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Physiology and Biochemistry

Effect of Volatile Compounds, Nutrients, and Source of Sclerotia on Eruptive Sclerotial Germination of Sclerotium rolfsii. Z. K. Punja, Research scientist, Campbell Soup Company (also visiting assistant professor) Department of Plant Pathology, North Carolina State University, Raleigh 27695; S. F. Jenkins(2), and R. G. Grogan(3). (2)Professor, Department of Plant Pathology, North Carolina State University, Raleigh 27695; (3)Professor, Department of Plant Pathology, University of California, Davis 95616. Phytopathology 74:1290-1295. Accepted for publication 29 May 1984. Copyright 1984 The American Phytopathological Society. DOI: 10.1094/Phyto-74-1290.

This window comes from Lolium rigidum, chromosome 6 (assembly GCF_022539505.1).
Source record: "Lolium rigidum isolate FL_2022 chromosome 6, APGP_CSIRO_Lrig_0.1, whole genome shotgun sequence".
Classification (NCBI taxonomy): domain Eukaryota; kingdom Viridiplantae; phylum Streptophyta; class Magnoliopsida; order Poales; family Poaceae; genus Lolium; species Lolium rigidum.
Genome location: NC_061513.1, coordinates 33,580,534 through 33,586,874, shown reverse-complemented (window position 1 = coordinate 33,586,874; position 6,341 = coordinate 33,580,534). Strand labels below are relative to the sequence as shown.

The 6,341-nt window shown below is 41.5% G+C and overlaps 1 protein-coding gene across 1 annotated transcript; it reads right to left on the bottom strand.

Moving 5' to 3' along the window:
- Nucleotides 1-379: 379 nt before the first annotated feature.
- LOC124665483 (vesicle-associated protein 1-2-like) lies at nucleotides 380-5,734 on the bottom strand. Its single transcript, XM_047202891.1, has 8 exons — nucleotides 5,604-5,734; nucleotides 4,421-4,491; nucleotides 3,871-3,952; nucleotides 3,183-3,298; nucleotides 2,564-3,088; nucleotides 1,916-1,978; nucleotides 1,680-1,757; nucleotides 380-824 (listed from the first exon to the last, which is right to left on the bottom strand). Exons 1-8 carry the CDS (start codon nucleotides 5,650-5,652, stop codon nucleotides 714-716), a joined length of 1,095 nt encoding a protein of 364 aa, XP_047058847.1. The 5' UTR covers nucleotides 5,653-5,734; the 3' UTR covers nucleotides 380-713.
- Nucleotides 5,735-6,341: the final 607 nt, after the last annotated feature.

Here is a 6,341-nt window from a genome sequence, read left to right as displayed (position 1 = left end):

Sclerotia of Sclerotium rolfsii produced on oat kernels in the laboratory were stimulated to germinate eruptively by alcohols and acetaldehyde at levels ranging from 1.6 to 6.1 μl per petri dish. Isopropyl and butyl alcohols were more stimulatory to germination than volatiles evolved from dried and remoistened alfalfa leaf tissue. These compounds increased linear growth rate of the mycelium but did not significantly affect dry weight. The addition of a carbon source, such as 20 mM glucose or sucrose, to Noble water agar inhibited eruptive germination but stimulated hyphal germination. Dry weight loss from sclerotia and leakage of amino compounds and carbohydrates during germination were reduced by glucose. Sclerotia from potato-dextrose agar cultures responded differently to selected alcohols and NaCIO treatment than sclerotia produced on oats in the laboratory or in soil. Differences among these sclerotia in the thickness and composition of the rind and underlying cortical tissue were observed which could in part have accounted for these behavioral differences. Low and inconsistent germination of sclerotia produced in soil was attributed to the presence of contaminating microorganisms on the sclerotial surface.